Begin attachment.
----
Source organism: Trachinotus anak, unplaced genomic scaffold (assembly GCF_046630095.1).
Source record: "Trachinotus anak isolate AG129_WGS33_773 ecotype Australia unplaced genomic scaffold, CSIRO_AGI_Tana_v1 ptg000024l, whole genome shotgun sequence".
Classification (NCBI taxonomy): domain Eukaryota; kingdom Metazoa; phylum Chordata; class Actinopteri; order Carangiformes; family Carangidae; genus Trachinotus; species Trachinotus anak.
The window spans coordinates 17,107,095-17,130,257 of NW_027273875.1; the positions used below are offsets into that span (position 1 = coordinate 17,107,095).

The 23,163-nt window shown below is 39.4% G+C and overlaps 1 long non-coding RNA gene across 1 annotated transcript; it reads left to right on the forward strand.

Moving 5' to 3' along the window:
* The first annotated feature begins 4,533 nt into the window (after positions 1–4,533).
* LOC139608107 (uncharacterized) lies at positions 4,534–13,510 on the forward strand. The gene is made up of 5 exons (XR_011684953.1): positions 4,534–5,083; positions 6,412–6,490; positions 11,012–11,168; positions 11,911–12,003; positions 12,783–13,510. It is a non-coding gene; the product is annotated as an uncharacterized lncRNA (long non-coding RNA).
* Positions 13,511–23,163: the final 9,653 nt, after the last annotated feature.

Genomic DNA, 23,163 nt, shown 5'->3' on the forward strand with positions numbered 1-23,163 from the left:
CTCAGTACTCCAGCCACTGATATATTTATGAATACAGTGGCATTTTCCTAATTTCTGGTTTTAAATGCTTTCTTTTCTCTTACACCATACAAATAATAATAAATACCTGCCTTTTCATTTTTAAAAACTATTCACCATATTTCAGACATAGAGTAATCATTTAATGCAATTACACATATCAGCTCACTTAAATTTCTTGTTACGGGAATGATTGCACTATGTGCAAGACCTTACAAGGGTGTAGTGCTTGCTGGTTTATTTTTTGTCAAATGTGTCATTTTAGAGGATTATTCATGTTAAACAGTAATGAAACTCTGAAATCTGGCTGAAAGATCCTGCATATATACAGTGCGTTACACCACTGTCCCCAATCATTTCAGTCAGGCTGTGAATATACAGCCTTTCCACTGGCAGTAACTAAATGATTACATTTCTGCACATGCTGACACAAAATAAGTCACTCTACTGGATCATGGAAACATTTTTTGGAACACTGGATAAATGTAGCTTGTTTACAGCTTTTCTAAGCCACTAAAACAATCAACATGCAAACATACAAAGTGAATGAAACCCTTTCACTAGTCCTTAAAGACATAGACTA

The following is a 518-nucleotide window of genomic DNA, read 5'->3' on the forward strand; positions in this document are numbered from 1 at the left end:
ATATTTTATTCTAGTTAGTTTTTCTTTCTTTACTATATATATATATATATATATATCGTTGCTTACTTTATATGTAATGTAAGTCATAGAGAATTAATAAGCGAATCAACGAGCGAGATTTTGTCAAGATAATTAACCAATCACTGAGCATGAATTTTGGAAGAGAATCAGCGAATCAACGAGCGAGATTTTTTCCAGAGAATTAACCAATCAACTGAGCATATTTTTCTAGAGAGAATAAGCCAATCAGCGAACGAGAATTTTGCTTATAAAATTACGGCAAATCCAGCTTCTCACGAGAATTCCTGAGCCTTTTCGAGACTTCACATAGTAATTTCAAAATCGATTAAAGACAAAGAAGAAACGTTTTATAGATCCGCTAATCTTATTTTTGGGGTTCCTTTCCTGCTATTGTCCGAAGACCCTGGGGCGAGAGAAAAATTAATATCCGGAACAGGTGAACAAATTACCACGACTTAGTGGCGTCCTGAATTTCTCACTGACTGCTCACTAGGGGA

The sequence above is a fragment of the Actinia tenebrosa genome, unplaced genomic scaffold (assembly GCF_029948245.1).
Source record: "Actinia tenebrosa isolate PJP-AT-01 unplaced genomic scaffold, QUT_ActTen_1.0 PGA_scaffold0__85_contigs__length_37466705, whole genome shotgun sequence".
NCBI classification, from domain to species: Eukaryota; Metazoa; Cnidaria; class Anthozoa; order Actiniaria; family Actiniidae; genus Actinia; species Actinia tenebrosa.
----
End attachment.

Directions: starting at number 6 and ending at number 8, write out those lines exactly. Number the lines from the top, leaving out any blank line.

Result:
Moving 5' to 3' along the window:
* The first annotated feature begins 4,533 nt into the window (after positions 1–4,533).
* LOC139608107 (uncharacterized) lies at positions 4,534–13,510 on the forward strand. The gene is made up of 5 exons (XR_011684953.1): positions 4,534–5,083; positions 6,412–6,490; positions 11,012–11,168; positions 11,911–12,003; positions 12,783–13,510. It is a non-coding gene; the product is annotated as an uncharacterized lncRNA (long non-coding RNA).